The Erdogan’s threats in Syria

Introduction In Idlib, the Turkish counteroffensive is on the march. At least this is the message that Recep Tayyip Erdogan wants to imprint in the minds of Syrian President Bashar el-Assad and his Russian godfather, Vladimir Putin. On 5th of February, seven soldiers and a civilian of the Turkish army were killed in the last […]

Introduction

In Idlib, the Turkish counteroffensive is on the march. At least this is the message that Recep Tayyip Erdogan wants to imprint in the minds of Syrian President Bashar el-Assad and his Russian godfather, Vladimir Putin.

On 5th of February, seven soldiers and a civilian of the Turkish army were killed in the last rebel province in north-western Syria. The Turkish Head of State issued an ultimatum to the Syrian regime: to withdraw, before the end of the month, from all the areas of Idlib. If Damas doesn’t withdraw, they will face a military operation from Ankara. The death of five more Turkish soldiers in the regime’s firefights on Monday brought the timetable to an abrupt end.

The Turkey-Russia agreement

“We are determined, by the end of February, to push the regime back outside the Sochi agreement, beyond our observation posts. We will do the right thing, without hesitation, on the ground and in the air,” Recep Tayyip Erdogan said on Wednesday.

The Russian-Turkish Sochi agreement, signed in September 2018, was supposed to make Idlib a “demilitarized zone”. Turkey had pledged to evacuate jihadists from the Hayat Tahrir al-Cham group, formerly affiliated to al-Qaeda. A few hundred Turkish soldiers, deployed at 12 observation posts, were to guarantee a ceasefire between pro-Ankara rebels and forces loyal to Damascus.

But Sochi’s promises were never kept and the regime’s offensive, which began at the end of April 2019 with the support of the Russian air force and pro-Iran militias, has in recent days led to a direct confrontation between Turkish and Syrian soldiers. “As of today, if our soldiers deployed at our observation posts or elsewhere are attacked, we will strike the regime’s forces everywhere, regardless of the Idlib borders or the Sochi agreement,” President Erdogan said Wednesday.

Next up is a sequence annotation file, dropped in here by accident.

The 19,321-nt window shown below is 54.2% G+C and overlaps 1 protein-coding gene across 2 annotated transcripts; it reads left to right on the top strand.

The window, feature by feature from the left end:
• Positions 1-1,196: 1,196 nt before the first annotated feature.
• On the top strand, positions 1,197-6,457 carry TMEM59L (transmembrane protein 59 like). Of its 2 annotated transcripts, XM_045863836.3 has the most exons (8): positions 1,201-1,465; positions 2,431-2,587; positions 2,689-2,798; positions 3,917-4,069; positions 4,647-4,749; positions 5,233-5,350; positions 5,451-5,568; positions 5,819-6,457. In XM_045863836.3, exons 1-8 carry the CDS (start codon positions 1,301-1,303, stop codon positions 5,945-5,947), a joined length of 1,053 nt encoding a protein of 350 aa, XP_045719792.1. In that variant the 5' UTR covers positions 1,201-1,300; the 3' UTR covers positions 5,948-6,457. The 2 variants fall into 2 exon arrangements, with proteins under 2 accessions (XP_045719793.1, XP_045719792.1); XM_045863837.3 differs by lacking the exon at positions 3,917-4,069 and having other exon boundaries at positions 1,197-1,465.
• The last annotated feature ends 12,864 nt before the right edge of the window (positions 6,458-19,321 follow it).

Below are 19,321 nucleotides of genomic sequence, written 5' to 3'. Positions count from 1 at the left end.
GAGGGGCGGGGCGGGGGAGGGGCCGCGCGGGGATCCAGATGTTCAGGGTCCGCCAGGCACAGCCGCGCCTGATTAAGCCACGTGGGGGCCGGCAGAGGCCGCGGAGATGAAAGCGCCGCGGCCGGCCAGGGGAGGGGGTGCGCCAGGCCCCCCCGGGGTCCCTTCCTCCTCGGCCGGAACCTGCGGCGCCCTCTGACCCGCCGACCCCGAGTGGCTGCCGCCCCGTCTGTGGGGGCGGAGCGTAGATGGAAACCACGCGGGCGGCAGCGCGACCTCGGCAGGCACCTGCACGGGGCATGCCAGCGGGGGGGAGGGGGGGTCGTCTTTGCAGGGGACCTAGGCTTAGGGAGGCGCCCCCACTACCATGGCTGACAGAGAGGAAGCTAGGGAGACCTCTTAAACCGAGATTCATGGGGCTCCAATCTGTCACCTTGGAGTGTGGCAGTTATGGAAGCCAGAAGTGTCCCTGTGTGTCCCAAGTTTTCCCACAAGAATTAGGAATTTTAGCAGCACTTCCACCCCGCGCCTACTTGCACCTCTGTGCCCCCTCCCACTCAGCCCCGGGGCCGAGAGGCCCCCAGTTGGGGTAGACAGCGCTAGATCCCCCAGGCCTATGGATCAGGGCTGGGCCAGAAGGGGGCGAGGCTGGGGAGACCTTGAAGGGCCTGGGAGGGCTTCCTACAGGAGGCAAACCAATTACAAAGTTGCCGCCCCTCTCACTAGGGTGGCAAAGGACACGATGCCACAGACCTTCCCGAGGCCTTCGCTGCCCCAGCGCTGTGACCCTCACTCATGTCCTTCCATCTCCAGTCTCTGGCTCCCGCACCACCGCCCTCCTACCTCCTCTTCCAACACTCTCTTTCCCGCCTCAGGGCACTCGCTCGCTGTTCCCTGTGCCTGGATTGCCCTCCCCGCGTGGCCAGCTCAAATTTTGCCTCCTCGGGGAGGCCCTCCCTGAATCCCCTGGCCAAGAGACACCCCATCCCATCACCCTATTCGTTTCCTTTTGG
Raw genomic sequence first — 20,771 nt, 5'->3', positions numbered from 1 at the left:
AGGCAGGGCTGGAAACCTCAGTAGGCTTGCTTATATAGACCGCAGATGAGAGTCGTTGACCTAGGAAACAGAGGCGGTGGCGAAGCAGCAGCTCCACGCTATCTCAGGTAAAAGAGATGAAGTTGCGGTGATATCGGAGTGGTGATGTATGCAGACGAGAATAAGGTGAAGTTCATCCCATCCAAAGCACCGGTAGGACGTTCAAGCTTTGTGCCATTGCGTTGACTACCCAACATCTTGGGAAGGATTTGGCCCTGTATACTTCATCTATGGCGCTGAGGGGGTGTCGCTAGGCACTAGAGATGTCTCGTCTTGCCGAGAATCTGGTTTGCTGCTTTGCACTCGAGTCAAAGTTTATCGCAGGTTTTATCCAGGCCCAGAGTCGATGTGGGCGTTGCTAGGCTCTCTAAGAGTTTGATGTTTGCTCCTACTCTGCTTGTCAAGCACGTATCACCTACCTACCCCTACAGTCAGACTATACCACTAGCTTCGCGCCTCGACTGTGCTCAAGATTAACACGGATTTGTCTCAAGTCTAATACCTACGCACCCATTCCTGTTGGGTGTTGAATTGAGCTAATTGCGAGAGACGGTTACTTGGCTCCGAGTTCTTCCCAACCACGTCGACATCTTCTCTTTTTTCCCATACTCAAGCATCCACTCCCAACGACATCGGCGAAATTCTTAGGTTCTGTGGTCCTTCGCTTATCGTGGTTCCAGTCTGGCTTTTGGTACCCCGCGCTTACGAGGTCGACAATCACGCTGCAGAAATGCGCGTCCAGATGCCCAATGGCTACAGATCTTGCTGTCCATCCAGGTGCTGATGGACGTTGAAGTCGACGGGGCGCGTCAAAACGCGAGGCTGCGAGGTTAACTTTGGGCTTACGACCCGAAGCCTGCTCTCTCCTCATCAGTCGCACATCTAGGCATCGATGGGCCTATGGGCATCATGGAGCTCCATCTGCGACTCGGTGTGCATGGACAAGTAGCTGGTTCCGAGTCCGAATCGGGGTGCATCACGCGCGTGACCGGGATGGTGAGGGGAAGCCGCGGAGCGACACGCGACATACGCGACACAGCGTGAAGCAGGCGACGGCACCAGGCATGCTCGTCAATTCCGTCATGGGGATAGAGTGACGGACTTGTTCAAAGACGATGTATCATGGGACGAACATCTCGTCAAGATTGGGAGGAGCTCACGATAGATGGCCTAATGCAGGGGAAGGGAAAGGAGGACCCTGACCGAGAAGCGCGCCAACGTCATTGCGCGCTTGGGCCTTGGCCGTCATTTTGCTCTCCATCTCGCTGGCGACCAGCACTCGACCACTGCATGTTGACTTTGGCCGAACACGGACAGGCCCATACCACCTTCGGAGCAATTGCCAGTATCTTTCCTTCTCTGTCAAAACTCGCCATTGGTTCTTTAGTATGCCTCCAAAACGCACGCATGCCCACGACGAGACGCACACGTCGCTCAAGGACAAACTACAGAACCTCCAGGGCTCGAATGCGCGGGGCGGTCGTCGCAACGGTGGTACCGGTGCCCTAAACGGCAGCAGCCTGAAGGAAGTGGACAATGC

9000 Turkish soldiers on the spot

The likelihood of an uncontrolled escalation is increasing by the hour: in Idlib, Turkey has mobilised more men, vehicles and weapons than in all its previous incursions into Syria. Some 9,000 Turkish troops are believed to be there. The vast majority have crossed the border in recent weeks. This massive deployment is all the more risky because the Turkish military – some of whom are already surrounded by loyalist Syrian forces – have no air cover in case of aggression, or to support their counter-offensive. The airspace over Idlib is controlled by Moscow, which prohibits Turkish aircraft from flying there. Why, then, is Recep Tayyip Erdogan exposing his army to such perils? What is his strategy in Idlib?

“Turkey is forcing Russia’s hand,” says Emre Kürsat Kaya, a researcher at the Centre for Economic and Diplomatic Studies (Edam) in Istanbul. “It wants to find with Moscow – and perhaps, indirectly, with Damascus – a global and permanent agreement, not only on Idlib but also on the control of all the regions in northern Syria” where the Turkish army is present. That is what is at stake here. For Ankara, it’s not just a question of blocking the flight to its borders of the three million civilians from Idlib. Indeed the country is already struggling to accommodate more than 3.6 million Syrians. It is also a question of not giving up any ground – psychologically and physically – vis-à-vis Moscow and Damascus.

The eternal fear of the Kurds

“It is clear that after Idlib, Syrian forces will focus on the regions of previous Turkish operations such as the Euphrates Shield (between Jarablous and al-Bab) and the Olive Tree (Afrin),” explains Emre Kürsat Kaya. “Turkey does not want above all to create a precedent of retreat” and be forced, in the end, to abandon its protectorates in northern Syria, which are primarily aimed at preventing the establishment of an autonomous Kurdish region.

In recent days, discussions in Ankara between Turkish and Russian officials have ended without result. A Turkish delegation is due to travel to Moscow shortly to resume negotiations. In the midst of his anti-Damascus tirade, Recep Tayyip Erdogan had this sentence with little emphasis: “From now on, we will no longer turn a blind eye to […] fanaticism, treason, provocations […] by mavericks within the opposition groups who offer the regime a pretext for its attacks”. A toughening of the Turkish army against Idlib’s jihadists? Perhaps this is the quid pro quo Recep Tayyip Erdogan is offering Vladimir Putin.

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